He ruled with his step mother Hatshepsut for 22 years but persecuted her favourites after her death. Early date supporters favour Thutmose III (1504-1450) mentioned above as a late date oppression initiator.His reign (including the joint reign with Hatshepsut) totalling 54 years is the only one of any Pharaoh which fits in with the story of Moses' flight and 40 year stay in Midian (Exod.-23). was the one whom he fled from 40 years earlier there is no suitable Pharaoh for a late date except for Rameses II (1290-1224) though some scholars, (e.g. Late date supporters again see the figure of 40 years as symbolic so that Seti I (1312-1289) could have been the Pharaoh of Moses' day.An early date in the 15th century around 1450 BCE and a late date in the 13th century around 1270 BCE. It would be fair to say that the main motivation for those who support an early date is the defence of this text which states: As we know that this temple was built in 966 BCE going back a further 480 years before that gives us an Exodus date of 1444 BCE.
The late date argument allows the descent into Egypt to occur when the Hyksos ruled. Anderson says that it is certain that it must be after or during the Hyksos period as a reference to a chariot in Gen. The Early date would give a date 1876 for the Sojourn under Pharaoh Senusert III who has no special reasons for supporting the Hebrews. ) as the Hyksos despised the sun-God Ra whose temple was at On. Whatever the case the Hyksos period would have been a favourable time for the Hebrew entry.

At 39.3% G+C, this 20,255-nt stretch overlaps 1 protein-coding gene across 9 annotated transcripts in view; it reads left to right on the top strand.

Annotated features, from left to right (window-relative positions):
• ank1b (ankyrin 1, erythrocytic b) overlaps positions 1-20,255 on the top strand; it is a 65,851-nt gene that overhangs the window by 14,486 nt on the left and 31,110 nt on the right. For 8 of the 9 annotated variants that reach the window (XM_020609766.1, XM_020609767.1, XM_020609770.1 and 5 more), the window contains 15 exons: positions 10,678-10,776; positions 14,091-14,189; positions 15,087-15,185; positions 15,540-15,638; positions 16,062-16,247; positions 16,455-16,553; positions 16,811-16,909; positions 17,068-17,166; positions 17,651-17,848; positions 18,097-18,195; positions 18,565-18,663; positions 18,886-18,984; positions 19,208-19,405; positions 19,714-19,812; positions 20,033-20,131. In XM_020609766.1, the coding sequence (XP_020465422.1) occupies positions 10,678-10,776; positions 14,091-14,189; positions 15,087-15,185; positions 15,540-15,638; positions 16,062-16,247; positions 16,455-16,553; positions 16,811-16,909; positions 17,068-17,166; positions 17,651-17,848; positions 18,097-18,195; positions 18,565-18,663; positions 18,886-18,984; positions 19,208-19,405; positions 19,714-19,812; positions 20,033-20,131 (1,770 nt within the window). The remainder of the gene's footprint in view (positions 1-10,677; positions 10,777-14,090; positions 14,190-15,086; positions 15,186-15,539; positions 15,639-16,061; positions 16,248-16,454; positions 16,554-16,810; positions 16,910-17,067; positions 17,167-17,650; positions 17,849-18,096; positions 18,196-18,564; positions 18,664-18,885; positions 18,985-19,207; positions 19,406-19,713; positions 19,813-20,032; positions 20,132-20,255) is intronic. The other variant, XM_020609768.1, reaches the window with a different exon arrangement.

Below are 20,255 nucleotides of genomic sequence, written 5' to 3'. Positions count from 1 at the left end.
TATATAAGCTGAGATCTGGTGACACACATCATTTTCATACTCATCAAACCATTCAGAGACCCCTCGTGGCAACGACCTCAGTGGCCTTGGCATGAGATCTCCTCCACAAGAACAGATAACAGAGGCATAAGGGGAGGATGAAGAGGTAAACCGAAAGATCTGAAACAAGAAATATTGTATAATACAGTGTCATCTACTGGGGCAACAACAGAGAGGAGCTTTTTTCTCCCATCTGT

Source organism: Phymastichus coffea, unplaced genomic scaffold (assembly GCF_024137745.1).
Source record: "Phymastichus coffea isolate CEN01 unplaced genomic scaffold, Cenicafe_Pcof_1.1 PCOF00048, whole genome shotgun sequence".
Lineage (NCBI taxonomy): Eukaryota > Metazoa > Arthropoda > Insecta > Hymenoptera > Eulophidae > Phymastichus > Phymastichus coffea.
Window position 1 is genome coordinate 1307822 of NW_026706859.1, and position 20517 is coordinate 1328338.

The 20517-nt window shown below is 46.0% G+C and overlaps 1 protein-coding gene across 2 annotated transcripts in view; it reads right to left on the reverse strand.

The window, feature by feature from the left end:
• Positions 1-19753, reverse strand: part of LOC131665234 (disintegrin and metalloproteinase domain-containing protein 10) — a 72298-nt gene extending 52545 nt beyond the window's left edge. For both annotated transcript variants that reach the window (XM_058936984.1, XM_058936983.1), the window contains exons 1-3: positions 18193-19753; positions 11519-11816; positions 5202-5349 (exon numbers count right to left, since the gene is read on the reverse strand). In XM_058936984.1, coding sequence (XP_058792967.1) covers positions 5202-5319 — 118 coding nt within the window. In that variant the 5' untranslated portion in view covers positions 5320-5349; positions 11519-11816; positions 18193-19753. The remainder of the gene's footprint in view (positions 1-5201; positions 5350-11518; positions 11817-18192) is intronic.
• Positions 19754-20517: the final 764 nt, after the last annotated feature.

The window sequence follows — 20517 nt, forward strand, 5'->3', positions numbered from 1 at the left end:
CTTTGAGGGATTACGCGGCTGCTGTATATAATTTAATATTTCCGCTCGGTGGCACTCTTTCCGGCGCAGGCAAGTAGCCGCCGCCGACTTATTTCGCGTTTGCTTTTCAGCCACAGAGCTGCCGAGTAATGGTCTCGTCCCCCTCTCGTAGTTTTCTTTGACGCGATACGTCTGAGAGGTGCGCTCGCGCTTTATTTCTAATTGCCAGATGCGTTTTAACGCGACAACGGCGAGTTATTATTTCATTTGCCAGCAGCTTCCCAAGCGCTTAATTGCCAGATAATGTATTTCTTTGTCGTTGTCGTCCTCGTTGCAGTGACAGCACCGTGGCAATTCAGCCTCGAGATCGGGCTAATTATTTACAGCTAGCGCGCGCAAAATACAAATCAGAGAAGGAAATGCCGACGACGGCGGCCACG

He is "the new king who did not know anything about Joseph." Early date supporters would identify him as a Hyksos ruler.
Saying that an Egyptian could not say that the Hebrews were "too numerous".
But this makes it very close to the beginning of the early date supporters 430 year total sojourn giving a very short period for the Israelites to become too numerous for the Pharaoh as told in the Bible. gives it as 430 years which leads us to believe it was an estimate.
In any case the genealogical evidence points to a sojourn considerably shorter than 400 years perhaps nearly 150 in reality.
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The problem of how the Israelites became "too numerous" in such a short time remains unclear on both sides though more flexibility to account for this is given by the late date.